Chikungunya Virus Cases Found In U.S.

July 19, 2014 | By Garrett Montgomery More

Chikungunya Virus

Chikungunya virus hits US and people are looking for answers. For almost two years, the chikungunya virus has been traveling through Caribbean islands like Saint Martin, Puerto Rico and Haiti and last month it arrived in the United States.

Previous cases in the US involved people who traveled but things changed in June and early July, when two individuals living in Florida who did not leave the country contracted the chikungunya virus.

Health experts believe that mosquitoes who were not carrying chikungunya bit people who previously traveled outside of the US and had the virus. The initially uninfected mosquitoes then spread the arthropod-borne virus.

The good news is that the Chikungunya virus is rarely fatal and usually patients recover after one week. In some rare cases, the joint pain it causes can last for years.

The message from health officials nonetheless is for the population to remain calm because there is no real need to panic. Dr. Celeste Philip, who works with the Department of Health said:

“There is no broad risk to the health of the general public.”

Is Philip downplaying the dangers of the chikungunya virus? All of this is a little bit tricky.

On one hand the two home grown cases have been dealt with adequately. The first patient who reported her symptoms on June 10 is 41 and is said to be doing well now. The second patient, a 51-year-old man who disclosed the signs of the chikungunya virus on July 1st has also recuperated.

On the other hand a big awareness campaign to prevent the virus from spreading would not be a bad thing. Prevention is always better than cure and in this case there is no vaccine available at the moment.

The chikungunya virus does not spread for person to person, it can only be caught via mosquito bites. The most effective ways to prevent its spread are mosquito control and avoiding mosquito bites. Here is why we should pay attention when it comes to the chikungunya virus.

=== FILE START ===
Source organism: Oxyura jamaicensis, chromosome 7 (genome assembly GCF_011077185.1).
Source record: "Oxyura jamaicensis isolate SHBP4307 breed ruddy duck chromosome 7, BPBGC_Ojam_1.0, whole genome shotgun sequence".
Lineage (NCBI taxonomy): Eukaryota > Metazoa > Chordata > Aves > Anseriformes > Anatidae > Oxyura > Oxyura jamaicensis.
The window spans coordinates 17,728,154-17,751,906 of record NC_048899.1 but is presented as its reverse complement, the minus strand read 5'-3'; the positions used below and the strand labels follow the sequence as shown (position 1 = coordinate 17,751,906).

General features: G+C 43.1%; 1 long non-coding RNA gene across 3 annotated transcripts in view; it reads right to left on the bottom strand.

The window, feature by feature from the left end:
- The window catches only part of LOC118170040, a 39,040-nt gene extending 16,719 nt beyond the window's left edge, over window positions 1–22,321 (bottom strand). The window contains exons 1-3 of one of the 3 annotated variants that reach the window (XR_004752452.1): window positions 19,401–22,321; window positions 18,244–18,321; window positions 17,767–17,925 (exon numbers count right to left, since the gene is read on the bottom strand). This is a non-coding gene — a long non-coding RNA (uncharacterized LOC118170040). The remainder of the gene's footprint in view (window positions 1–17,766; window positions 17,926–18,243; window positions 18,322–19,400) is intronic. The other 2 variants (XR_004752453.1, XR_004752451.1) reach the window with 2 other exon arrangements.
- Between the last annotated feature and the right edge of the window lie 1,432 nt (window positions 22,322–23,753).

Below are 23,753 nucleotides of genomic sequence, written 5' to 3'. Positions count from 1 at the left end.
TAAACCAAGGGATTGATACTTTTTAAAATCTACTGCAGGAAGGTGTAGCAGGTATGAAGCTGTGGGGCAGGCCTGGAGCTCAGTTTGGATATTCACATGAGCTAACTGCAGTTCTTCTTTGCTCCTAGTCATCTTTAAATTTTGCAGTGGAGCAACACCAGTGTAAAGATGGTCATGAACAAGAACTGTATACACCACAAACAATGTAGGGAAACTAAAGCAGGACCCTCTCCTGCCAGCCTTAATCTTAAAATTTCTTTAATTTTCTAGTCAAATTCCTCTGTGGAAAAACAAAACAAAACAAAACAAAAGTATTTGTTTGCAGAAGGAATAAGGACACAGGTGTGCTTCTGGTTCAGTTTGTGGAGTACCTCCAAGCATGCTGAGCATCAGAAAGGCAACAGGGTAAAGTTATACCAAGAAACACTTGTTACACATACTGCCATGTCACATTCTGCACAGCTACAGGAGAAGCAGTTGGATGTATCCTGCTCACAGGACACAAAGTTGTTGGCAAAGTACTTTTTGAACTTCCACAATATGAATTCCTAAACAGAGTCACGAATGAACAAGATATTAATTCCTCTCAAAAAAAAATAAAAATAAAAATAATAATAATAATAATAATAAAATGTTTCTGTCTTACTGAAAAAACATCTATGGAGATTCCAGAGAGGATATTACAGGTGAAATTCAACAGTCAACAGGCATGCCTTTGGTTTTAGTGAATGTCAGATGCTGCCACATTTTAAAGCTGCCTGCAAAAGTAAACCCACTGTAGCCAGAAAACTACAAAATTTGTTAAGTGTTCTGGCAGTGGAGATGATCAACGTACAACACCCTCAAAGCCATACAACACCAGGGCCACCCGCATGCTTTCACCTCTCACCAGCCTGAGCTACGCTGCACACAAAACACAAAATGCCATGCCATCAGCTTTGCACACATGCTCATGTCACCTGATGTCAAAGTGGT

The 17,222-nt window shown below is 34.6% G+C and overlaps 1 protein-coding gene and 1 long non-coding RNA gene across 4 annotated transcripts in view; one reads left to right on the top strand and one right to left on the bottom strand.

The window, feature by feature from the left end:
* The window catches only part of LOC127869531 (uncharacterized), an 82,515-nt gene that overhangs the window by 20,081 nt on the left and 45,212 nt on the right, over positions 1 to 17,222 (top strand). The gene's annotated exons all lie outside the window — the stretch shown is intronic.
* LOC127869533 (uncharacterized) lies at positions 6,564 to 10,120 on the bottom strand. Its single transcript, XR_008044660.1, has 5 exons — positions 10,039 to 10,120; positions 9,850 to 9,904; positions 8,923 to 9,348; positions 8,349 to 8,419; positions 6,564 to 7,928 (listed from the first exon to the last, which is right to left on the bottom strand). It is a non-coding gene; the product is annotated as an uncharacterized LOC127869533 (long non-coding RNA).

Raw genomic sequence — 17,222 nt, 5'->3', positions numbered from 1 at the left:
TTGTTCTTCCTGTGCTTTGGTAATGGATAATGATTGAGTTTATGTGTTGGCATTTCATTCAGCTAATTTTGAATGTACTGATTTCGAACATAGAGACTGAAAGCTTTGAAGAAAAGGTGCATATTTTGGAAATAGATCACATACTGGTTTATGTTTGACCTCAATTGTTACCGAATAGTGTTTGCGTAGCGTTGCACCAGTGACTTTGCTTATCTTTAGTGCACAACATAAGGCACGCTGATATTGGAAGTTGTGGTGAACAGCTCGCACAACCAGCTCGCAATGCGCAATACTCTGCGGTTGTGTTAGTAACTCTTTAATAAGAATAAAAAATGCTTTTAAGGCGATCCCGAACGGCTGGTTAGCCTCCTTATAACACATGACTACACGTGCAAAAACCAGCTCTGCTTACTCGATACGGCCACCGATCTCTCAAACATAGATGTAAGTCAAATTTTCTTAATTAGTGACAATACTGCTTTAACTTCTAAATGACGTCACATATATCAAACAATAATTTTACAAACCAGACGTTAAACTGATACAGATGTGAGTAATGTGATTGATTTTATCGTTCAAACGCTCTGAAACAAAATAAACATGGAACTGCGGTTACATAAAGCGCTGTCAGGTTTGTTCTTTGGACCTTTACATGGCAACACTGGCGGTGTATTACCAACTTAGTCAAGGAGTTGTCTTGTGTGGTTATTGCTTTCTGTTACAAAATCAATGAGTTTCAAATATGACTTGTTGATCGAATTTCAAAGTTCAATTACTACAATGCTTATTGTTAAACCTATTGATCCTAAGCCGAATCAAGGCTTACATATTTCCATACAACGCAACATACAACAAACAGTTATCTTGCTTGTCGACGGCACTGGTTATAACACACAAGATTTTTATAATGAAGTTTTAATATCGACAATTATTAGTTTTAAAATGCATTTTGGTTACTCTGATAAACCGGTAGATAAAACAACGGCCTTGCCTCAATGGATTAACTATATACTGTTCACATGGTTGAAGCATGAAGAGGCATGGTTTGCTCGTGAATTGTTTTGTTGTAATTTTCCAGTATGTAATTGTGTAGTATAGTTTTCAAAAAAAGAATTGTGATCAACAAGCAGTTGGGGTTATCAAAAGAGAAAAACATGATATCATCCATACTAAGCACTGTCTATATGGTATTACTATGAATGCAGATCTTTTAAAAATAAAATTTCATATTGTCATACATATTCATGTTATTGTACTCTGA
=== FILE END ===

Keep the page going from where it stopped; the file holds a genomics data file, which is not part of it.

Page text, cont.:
We spoke to a French resident living in Saint Martin who contracted the illness in order to better understand it and to know how to prevent it.

In April of 2014 just days before her 54th birthday a woman by the name of Linda living in Saint Martin contracted the chikungunya virus.

The French woman said she was hit with high fever for almost two weeks. She also lost her appetite and had great difficulties opening and closing her hands due to joint pain.

The mother-of-four said that she had to stay in bed because she felt that her body was paralyzed by the fever.

The individual who owns a big garden with several species of tropical plants and flowers believed that mosquitoes that were feeding and living in clay flower pots may have bitten and transmitted the chikungunya virus to her.

Her doctor advised her to drink a lot water and gave her Efferalgan to reduce the pain and help with the fever.

While the fever did leave in about two weeks, the severe joint pain and swelling in her hands persisted for couple of months.

She went on to reveal that her husband of 33 years and her 16-year-old son were hit with the chikungunya virus days after she fell sick.

Her teen rapidly recuperated but her 59-year-old spouse who is diabetic and therefore has a weak immune system was the one who suffered the most.

With many of her neighbors falling sick, she has taken few steps to protect herself and her family from Chikungunya virus that is spreading like wildfire on the friendly island.

They wear long sleeve clothes and no longer have containers such as buckets, flowers pots with water near the family home.

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